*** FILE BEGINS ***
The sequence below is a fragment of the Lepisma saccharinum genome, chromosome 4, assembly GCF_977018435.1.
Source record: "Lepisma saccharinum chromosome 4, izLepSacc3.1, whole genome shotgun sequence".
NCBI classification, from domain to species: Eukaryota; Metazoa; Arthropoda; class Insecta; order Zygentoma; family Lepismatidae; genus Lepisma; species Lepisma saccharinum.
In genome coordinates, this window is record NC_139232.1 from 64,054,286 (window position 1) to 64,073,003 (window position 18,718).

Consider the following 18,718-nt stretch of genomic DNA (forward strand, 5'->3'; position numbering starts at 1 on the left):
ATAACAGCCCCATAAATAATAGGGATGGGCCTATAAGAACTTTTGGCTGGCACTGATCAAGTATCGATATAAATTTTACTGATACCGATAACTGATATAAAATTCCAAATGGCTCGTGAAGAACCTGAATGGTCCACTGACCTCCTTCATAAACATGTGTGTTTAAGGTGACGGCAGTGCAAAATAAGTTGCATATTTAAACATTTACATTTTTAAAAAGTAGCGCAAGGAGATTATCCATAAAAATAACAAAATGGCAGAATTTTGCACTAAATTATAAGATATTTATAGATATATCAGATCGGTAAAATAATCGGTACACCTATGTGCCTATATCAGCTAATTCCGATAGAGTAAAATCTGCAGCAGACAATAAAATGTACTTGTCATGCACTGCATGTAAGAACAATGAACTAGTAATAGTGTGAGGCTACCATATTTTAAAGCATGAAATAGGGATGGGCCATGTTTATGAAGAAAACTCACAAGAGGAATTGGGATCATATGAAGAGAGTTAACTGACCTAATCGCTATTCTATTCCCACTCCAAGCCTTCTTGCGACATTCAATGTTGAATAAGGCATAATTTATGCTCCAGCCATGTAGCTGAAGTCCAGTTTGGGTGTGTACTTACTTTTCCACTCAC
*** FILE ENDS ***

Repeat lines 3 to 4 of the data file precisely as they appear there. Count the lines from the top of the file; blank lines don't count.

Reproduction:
NCBI classification, from domain to species: Eukaryota; Metazoa; Arthropoda; class Insecta; order Zygentoma; family Lepismatidae; genus Lepisma; species Lepisma saccharinum.
In genome coordinates, this window is record NC_139232.1 from 64,054,286 (window position 1) to 64,073,003 (window position 18,718).